Sakura Snow Skin Cake Pop Mooncakes

My sakura snow skin cake pop mooncakes were an experimental success: combining a cake pop filling with a soft, delicately chewy rice cake outer layer.

Although I know mooncakes are an autumn food and sakura is a spring ingredients, I couldn't resist combining the two to make sakura mooncakes. I had a funky cookie mould that, although technically not quite right for mooncakes, I figured would work well enough to shape them. It was fiddly, but possible (which you can see in my YouTube video).

I've not seen anyone make cake pop mooncakes before either, which is a little surprising because anything that is squishy but firm enough to roll into a ball can be pressed into a mooncake mould. I'm glad I tried cake pop mooncakes because it turned out to be a very tasty combination.

You can also watch me make these on my YouTube channel:

Ready? Let's go.

(Makes 29 50g mooncakes.)

Ingredients for Sakura Cake:

115g unsalted butter, softened at room temperature
115g caster sugar
2 eggs
115g self-raising flour
Pinch of salt
1 tbsp soluble sakura leaf powder
50ml milk
Pink food colouring (optional)

Ingredients for Sakura Buttercream:

75g unsalted butter, softened at room temperature
150g icing sugar
1 tbsp soluble sakura leaf powder
50ml milk
Pink food colouring (optional)

Ingredients for Snow Skin Dough:

400ml warm water
1 tbsp soluble sakura leaf powder
Pink food colouring
300g koh fun (cooked rice flour)
300g icing sugar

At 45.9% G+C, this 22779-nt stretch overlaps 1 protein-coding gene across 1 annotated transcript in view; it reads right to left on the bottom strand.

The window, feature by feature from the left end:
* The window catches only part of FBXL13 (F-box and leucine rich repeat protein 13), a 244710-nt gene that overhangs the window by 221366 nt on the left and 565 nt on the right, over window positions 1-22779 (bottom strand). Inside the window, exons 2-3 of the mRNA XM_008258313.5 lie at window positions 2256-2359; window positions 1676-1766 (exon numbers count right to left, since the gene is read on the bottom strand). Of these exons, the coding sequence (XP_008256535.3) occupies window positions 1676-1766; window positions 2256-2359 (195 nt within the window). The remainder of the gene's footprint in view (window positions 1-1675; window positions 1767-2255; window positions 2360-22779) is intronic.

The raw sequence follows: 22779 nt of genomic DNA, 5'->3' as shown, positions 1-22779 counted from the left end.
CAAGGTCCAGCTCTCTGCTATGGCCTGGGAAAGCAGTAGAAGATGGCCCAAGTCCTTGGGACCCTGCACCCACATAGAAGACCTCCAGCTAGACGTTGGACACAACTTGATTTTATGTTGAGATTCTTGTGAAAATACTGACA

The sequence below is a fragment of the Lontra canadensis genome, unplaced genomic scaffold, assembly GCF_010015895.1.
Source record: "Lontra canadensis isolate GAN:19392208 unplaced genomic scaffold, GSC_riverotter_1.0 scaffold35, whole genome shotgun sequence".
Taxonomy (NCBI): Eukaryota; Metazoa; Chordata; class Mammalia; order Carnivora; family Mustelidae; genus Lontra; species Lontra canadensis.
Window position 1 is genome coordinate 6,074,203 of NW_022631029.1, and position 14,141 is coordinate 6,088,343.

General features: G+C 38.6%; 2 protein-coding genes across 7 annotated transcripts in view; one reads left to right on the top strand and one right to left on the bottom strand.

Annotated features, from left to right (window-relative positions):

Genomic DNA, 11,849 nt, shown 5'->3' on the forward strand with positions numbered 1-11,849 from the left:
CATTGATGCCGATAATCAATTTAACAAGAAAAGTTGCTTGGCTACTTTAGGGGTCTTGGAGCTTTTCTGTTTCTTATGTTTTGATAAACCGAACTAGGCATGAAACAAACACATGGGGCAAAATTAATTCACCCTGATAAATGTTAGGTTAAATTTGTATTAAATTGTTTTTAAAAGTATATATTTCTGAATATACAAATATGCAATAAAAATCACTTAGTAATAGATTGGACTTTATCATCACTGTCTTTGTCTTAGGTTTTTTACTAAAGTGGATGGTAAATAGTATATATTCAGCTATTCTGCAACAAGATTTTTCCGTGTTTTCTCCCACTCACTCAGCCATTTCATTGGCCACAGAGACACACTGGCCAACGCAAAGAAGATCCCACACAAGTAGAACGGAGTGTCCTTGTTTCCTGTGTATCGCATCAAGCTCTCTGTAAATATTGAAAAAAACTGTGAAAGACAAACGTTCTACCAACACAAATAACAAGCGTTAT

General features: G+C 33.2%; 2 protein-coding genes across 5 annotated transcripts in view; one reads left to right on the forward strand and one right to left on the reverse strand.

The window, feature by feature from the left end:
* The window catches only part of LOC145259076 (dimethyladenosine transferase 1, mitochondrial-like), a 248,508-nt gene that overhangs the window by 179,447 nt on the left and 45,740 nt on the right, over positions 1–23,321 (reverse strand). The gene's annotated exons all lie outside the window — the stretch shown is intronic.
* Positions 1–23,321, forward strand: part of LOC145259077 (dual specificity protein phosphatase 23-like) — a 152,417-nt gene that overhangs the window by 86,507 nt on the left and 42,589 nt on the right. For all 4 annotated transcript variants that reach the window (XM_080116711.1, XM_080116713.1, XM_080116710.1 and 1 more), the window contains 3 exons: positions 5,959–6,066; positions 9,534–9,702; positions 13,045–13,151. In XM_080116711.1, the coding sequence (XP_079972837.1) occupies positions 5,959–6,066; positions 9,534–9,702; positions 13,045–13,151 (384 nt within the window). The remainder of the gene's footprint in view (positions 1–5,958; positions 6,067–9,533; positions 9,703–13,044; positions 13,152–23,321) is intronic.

100g vegetable shortening


1. Preheat the oven to 180°C, and grease and line an 8" round baking tin with a little vegetable oil and nonstick baking paper.

2. To make the cake, cream the butter and sugar together in a bowl until fluffy, beat in the eggs, and beat in the flour, salt and sakura powder. Then beat in the milk and food colouring.

3. Scoop the cake batter into your prepared pan, and bake for about 20–25 minutes, until golden and puffy, and the cake springs back when you poke it in the middle. Leave to cool completely.

4. To make the buttercream, beat the butter and icing sugar together, adding the icing sugar bit by bit to avoid the sugar going everywhere. Add the sakura powder about halfway through adding the icing sugar. Then beat in the milk and food colouring.

5. In a large bowl, crumble up the cake in your hands, and stir in the buttercream – swap to kneading with your hands so it forms a kind of dough. Then roll into 21g balls – there should be 29 in total with a little leftover (feel free to eat the leftover bit).

6. To make the snow skin dough, dissolve the sakura leaf powder in the water, stir in a few drops of pink food colouring and set aside. In a large bowl, add the icing sugar to the koh fun flour, along with the shortening. Stir in the pink sakura water, switching to your hands to knead into a smooth dough (you may want to use food safe gloves because it can get a little sticky).

7. Roll into 28g balls – you'll only need 29 to go with the cake pop balls, so you'll have some leftover.

8. Flatten out a ball of snow skin dough into a disc, pop a cake pop ball inside, and close up like a round dumpling. Repeat until you have 29 stuffed balls.

9. Place a stuffed ball into a 50g size mooncake mould, press and release. Repeat with all your balls, and then chill in the fridge for two hours to firm up a little before eating.

Enjoy, and have fun,


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